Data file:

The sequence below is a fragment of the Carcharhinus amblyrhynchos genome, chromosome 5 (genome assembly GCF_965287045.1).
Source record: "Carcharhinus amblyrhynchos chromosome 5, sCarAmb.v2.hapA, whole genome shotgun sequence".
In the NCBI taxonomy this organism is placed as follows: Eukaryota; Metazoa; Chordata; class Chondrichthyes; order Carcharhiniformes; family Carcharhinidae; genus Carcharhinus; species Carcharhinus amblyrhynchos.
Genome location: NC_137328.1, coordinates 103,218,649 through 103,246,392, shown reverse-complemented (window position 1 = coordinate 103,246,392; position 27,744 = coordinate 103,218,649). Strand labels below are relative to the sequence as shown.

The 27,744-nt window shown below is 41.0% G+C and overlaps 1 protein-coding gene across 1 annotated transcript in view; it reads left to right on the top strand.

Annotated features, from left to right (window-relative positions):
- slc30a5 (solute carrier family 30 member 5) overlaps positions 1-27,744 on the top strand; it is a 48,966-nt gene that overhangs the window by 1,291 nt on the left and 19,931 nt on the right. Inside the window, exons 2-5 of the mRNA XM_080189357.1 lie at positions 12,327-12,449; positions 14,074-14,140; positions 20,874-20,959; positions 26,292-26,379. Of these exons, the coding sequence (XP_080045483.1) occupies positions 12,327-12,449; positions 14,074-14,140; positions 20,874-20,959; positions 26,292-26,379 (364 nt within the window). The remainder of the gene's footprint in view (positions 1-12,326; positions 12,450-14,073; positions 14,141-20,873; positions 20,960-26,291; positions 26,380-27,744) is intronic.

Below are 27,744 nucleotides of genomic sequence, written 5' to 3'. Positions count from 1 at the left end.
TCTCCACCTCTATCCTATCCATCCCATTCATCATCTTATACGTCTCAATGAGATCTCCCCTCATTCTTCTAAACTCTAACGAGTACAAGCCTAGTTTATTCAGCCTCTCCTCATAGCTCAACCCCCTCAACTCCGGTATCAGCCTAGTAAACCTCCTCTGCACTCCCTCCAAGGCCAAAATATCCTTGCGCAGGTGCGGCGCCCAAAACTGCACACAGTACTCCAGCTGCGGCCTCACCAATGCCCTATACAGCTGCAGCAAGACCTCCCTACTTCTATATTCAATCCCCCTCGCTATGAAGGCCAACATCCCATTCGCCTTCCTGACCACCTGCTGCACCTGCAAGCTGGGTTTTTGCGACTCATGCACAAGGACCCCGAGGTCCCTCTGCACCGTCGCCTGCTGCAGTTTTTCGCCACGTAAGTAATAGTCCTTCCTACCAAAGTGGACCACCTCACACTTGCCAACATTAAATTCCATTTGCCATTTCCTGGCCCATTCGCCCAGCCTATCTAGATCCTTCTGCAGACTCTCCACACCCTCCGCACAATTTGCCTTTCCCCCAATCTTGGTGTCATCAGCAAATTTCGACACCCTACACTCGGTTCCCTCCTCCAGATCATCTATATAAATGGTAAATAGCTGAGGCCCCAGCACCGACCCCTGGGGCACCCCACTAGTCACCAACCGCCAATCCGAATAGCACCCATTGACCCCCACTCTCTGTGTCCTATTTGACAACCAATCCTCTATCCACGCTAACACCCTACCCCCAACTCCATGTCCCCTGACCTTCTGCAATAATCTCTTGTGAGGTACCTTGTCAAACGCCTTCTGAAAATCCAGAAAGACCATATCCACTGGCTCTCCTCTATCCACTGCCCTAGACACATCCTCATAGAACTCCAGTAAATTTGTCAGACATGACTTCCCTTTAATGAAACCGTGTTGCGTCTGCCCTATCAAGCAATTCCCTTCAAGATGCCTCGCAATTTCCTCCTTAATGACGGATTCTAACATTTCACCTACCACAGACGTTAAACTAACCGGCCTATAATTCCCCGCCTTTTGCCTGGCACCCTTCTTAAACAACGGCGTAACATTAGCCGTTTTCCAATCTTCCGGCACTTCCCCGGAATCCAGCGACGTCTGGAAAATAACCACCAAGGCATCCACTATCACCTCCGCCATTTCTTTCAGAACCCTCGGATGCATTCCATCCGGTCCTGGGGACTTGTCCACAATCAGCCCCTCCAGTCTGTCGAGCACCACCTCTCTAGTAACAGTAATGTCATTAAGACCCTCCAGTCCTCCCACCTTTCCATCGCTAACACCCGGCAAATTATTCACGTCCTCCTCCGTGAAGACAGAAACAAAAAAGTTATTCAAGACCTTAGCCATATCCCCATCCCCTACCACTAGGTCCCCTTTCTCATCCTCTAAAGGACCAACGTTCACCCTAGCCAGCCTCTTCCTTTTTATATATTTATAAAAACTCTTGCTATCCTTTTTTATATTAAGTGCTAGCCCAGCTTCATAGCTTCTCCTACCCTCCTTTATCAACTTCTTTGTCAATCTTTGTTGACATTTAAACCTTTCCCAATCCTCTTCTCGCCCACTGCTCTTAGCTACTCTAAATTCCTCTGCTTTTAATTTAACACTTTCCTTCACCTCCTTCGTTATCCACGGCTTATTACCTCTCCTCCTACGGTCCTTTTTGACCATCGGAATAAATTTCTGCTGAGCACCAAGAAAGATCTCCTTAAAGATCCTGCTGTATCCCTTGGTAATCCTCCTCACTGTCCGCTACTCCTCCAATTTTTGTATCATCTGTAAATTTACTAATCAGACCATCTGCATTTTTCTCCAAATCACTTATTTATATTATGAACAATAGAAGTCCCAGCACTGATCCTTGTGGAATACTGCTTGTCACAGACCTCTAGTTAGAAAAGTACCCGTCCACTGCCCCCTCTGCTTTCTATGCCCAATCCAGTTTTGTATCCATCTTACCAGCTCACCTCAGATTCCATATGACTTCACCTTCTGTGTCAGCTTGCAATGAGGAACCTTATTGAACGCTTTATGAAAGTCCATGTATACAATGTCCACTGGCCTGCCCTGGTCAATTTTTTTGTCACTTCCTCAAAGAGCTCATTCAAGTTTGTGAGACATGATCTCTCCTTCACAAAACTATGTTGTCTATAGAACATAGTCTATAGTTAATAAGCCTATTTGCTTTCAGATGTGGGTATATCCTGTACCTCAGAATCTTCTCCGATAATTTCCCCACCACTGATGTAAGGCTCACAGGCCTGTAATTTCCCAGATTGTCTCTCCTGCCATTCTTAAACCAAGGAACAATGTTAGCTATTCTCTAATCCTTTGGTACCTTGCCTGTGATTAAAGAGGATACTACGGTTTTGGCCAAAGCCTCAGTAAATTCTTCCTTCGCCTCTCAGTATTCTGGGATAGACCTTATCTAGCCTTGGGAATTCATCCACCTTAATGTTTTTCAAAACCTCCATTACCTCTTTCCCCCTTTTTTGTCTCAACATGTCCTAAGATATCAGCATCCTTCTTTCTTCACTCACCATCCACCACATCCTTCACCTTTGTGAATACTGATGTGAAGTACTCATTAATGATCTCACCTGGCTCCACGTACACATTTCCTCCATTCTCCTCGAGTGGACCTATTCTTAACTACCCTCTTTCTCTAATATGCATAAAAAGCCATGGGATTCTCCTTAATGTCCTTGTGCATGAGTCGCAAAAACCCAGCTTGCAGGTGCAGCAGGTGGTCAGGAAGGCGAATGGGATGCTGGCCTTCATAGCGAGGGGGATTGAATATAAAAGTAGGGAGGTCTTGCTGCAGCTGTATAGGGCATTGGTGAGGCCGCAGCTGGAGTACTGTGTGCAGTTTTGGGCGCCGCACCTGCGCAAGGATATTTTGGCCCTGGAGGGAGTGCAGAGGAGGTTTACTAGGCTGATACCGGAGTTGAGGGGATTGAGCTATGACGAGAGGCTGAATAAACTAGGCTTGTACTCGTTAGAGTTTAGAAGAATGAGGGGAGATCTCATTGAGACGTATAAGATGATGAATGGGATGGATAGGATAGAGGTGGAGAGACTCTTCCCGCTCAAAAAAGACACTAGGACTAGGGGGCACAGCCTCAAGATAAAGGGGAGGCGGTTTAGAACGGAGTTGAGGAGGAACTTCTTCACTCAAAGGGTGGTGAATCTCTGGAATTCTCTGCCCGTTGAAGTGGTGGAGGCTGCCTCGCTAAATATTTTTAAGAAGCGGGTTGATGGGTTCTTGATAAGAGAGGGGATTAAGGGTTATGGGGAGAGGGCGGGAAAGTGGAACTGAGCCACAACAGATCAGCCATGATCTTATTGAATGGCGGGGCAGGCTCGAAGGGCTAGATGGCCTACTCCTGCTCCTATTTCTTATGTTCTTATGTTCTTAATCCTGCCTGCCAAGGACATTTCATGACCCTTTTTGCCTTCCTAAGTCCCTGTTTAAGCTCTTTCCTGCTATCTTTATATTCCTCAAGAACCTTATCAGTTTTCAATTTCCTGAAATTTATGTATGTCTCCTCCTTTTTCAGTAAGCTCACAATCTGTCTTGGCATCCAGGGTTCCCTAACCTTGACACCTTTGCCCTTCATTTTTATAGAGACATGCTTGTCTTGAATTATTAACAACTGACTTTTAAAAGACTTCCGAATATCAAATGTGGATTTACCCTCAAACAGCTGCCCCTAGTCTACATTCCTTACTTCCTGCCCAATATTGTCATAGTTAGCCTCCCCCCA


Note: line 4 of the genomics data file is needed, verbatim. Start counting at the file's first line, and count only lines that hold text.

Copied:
Genome location: NC_137328.1, coordinates 103,218,649 through 103,246,392, shown reverse-complemented (window position 1 = coordinate 103,246,392; position 27,744 = coordinate 103,218,649). Strand labels below are relative to the sequence as shown.